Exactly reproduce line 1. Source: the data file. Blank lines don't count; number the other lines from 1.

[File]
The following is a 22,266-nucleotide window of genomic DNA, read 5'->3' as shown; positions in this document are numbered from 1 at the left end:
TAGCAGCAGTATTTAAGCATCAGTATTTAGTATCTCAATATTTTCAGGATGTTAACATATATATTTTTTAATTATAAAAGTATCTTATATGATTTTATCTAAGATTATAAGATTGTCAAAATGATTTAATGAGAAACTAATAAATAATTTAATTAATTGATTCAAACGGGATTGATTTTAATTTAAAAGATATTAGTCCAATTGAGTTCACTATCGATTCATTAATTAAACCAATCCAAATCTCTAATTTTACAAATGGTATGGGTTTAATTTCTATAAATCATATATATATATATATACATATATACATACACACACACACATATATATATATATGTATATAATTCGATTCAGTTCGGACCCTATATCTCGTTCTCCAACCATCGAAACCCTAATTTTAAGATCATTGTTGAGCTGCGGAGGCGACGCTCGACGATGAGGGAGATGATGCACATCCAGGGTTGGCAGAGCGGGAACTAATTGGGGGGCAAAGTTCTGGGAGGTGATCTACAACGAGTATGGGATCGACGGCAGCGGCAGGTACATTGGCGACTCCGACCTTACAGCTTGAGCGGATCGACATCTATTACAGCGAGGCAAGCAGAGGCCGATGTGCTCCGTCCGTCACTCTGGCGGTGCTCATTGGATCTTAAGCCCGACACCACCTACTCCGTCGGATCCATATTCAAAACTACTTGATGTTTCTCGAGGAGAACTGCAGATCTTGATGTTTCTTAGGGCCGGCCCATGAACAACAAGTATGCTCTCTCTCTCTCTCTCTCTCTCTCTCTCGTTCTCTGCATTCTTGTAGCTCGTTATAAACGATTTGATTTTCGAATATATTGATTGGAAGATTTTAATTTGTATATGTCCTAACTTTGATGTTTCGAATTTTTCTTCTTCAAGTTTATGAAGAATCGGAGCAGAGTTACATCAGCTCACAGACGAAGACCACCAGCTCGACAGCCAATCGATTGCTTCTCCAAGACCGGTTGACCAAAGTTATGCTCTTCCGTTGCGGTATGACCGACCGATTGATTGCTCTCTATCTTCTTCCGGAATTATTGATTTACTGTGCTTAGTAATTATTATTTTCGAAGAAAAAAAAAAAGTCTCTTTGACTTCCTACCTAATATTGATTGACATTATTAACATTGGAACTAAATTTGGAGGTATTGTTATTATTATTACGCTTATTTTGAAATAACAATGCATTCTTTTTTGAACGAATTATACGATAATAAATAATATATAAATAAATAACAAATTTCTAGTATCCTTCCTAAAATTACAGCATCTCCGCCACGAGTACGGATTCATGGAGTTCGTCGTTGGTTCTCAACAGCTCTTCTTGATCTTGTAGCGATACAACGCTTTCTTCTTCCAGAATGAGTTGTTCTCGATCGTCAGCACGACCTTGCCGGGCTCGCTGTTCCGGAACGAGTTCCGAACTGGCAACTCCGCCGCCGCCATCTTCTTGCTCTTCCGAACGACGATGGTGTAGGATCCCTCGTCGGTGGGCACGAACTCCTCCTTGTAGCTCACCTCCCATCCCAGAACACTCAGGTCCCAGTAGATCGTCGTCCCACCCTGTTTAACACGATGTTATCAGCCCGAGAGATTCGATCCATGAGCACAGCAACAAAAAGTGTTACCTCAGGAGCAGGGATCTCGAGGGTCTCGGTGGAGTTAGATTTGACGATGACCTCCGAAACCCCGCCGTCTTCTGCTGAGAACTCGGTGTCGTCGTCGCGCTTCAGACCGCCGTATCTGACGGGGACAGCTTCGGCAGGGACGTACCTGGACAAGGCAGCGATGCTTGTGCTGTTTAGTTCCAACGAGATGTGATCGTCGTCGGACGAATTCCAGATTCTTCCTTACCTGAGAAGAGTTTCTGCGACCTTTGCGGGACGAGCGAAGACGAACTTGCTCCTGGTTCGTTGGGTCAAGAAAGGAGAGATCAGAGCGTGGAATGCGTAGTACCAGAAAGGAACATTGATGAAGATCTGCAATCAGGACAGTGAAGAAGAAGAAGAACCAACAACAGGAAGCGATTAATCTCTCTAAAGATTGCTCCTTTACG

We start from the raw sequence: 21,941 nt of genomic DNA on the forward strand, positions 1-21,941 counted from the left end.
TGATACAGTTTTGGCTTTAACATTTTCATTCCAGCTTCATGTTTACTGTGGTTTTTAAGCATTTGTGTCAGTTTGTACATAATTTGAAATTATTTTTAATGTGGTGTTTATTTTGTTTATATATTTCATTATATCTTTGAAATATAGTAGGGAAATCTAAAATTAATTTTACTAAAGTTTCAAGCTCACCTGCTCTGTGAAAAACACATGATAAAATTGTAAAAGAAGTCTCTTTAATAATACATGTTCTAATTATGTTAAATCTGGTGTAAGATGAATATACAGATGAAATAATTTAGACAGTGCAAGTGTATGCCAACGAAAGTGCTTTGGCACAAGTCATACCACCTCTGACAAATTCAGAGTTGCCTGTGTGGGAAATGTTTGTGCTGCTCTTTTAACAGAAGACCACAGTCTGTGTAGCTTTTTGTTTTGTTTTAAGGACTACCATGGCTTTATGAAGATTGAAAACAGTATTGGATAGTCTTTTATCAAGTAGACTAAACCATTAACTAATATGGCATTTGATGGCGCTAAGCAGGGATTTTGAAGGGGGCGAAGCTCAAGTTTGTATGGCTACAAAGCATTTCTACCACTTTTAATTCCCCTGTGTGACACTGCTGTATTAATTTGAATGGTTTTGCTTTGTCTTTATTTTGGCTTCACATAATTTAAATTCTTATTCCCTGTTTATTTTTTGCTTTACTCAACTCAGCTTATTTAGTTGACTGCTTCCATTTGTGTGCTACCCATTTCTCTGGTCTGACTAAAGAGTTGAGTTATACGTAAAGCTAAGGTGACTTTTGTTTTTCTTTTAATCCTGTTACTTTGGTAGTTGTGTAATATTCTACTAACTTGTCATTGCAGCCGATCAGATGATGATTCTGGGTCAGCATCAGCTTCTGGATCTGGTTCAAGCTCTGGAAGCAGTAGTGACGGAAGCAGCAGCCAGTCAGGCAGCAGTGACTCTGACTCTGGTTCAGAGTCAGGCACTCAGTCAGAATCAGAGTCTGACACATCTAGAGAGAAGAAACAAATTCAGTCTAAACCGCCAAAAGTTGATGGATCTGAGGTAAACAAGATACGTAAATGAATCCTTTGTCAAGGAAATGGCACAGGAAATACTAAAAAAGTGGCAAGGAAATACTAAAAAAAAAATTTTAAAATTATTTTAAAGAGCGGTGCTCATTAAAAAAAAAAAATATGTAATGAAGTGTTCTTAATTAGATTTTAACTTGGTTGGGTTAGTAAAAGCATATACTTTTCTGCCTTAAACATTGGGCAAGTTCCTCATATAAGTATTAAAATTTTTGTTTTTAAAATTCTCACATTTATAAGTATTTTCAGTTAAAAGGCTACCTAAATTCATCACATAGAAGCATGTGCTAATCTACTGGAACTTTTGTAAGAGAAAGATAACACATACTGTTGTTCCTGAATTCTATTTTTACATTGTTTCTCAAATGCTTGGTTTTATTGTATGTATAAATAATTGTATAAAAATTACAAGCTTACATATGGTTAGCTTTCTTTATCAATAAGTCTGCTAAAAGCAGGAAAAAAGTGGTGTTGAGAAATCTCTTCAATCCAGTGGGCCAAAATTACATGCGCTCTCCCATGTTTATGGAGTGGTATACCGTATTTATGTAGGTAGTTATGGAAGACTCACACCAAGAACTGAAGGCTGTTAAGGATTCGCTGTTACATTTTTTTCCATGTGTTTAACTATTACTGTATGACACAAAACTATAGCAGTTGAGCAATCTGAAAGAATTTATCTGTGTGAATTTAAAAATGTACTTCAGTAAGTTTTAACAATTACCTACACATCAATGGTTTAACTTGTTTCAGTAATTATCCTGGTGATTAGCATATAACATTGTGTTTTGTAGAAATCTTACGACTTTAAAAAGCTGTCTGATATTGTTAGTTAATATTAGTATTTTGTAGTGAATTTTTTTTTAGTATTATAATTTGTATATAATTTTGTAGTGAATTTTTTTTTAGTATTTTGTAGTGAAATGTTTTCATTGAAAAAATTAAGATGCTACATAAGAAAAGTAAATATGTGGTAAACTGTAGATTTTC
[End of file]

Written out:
The following is a 22,266-nucleotide window of genomic DNA, read 5'->3' as shown; positions in this document are numbered from 1 at the left end: